Reflections on 'Engaging young people in routine outcome monitoring' training

Last month, I developed and delivered some training on engaging young people in routine outcome measures, on a service level.  The aims of our training were, exploring what young people think about completing measures as a part of their therapy, how to consider a rights-based model throughout and to share suggestions for improving participation in services.

We did this by showing CORC’s own videos made by young people, exploring real life experiences of the use of ROMs and how it affected them, this was a powerful tool in showing the other side to outcome measures and some of the areas that need to be spoken about and co-designed with young people.  

We wanted this training to be insightful and useful to those who wanted to start embedding participation in their service as well as, offer practical theoretical solutions to sharing data with young people.  One of the biggest areas of improvement spoken about by young people, was how we share the data collected from the outcome measures.   Young people feel confused and disheartened in their support when time is taken out to complete the measures, however often, no time is spent explaining the outcome.   I hoped by sharing expertise on these topics, we could inspire and motivate practitioners in strengthening their approach to youth participation within services, furthermore, highlight young people’s rights to have a say and have their opinions given due weight regarding the measures they are asked to use. 

I included activities to help trainees process and cement some of the learning, one of these in particular generated some great input; we used a breakout room where we asked trainees to reflect upon their practice as it currently was and what they would do next following this training content.  Using a Jamboard (an online collaborative tool where you can feedback anonymously), trainees were asked to answer the question based on CORC’s Best Practice Framework.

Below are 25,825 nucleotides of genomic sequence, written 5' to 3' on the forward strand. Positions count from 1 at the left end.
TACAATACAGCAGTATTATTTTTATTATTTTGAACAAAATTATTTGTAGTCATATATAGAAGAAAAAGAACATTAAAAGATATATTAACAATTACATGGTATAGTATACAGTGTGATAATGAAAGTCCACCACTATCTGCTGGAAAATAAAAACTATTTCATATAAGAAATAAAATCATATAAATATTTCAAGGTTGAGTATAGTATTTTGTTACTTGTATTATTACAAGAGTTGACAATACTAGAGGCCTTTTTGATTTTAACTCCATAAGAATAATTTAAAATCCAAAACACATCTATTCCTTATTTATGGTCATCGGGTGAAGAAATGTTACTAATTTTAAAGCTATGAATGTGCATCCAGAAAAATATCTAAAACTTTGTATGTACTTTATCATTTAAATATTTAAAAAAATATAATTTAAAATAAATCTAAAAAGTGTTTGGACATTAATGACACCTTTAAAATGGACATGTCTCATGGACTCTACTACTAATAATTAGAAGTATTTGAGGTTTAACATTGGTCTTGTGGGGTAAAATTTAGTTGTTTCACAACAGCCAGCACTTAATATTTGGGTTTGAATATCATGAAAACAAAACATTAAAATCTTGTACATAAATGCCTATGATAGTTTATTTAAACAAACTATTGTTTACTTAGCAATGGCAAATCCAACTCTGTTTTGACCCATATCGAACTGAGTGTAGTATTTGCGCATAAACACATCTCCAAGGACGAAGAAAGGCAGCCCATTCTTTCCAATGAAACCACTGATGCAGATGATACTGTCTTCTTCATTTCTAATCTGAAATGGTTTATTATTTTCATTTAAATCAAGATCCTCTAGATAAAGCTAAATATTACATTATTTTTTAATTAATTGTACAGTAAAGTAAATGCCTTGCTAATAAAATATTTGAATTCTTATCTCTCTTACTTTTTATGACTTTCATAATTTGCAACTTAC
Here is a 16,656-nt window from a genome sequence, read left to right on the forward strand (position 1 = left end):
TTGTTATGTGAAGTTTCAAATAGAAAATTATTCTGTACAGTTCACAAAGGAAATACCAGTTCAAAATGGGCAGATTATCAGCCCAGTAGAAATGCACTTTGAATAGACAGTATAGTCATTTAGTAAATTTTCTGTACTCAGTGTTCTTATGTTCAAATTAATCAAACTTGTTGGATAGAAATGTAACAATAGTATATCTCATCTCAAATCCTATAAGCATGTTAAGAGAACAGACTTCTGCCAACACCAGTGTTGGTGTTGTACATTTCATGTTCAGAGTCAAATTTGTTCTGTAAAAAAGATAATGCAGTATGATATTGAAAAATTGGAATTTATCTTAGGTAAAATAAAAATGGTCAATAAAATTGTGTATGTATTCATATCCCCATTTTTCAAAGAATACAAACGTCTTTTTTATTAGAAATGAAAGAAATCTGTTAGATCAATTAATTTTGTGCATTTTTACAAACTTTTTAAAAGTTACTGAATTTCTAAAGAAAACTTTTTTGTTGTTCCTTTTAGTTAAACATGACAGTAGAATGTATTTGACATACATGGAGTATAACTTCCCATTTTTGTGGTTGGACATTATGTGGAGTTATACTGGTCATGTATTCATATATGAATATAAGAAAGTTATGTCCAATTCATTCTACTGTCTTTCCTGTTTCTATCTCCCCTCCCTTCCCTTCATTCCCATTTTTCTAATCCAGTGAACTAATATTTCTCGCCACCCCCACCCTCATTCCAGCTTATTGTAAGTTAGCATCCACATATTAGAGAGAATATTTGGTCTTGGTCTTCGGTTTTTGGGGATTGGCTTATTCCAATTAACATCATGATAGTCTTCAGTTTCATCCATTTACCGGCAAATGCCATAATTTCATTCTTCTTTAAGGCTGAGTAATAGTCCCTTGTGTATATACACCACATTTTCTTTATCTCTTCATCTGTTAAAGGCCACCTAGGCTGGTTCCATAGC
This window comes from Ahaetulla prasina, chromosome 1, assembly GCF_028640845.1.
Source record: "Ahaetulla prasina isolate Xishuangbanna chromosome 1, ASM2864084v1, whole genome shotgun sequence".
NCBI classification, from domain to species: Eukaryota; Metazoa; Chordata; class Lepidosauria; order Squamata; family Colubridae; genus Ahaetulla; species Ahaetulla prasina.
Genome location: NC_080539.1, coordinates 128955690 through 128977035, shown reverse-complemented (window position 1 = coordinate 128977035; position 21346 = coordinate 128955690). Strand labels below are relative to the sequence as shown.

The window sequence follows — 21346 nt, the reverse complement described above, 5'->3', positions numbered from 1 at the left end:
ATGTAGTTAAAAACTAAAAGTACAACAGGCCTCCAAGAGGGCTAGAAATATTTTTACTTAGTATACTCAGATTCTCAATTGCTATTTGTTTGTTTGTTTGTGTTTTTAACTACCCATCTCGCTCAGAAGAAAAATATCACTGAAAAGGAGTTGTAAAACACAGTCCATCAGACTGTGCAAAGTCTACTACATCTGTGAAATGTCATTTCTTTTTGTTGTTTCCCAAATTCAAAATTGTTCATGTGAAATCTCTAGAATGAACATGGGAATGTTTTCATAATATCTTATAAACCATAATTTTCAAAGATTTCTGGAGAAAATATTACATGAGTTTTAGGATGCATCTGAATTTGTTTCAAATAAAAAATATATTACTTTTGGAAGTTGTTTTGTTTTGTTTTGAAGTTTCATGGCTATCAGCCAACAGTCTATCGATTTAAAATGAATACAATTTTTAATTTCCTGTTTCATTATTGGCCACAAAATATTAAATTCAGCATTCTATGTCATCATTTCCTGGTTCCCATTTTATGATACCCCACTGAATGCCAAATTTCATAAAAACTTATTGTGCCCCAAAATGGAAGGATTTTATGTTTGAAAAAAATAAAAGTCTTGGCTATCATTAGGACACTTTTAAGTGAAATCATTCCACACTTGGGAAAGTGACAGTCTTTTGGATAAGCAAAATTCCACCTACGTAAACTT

In the framework, we cover four main themes when working with routine outcome measures and the standard services should be aiming for: 

  • Service user’s understanding of measures

  • Communication with service users about measures

  • Collaborative setting of goals and choice of measures

  • Service users’ feedback on support

We received some great responses for considerations on what’s next for the practitioners who attended:

  • For ‘service users understanding of measures’ - Team training for all on how to ensure the ROMs are meaningfully used was a strong idea that came out. This would also benefit practice even more if you were to include young people in the creation of the training.

  • For ‘communication around ROMs with young people – Creating a summary for each ROM used, sharing insight with young people from the beginning and throughout on why and how you use the measures, was another strong idea from the session.

Whilst reflecting on the group’s feedback and the running of the training, I thought it would be useful in the future to add more practical ideas on the running of workshops with young people and to include some ideas on how you would go about setting up working groups or advisory groups with young people, especially in a mental health setting.

CORC will continue to offer training around engaging young people in routine outcome measurement, thank you to those who attended this first one, we gained useful insight for future training offers around this subject. 


Hannah Brunskill, Engagement and Participation Officer

Our use of cookies

CORC is using functional cookies to make our site work. We would also like to set optional cookies (performance cookies). We don’t use marketing cookies that display personalised ads for third party advertisers.

Essential & functional cookies

Essential and functional cookies make our website more usable, enabling functions like page navigation, security, accessibility and network management. You may disable these through your browser settings, but this may affect how the website functions.

Performance cookies

These remember your preferences and help us understand how visitors interact with our website. We would like to set Google Analytics cookies which will collect information that does not identify you. If you are happy for us to do this, please click “I’m ok with cookies”.

For more detailed information about the cookies we use and how they work, please see our Cookies Policy: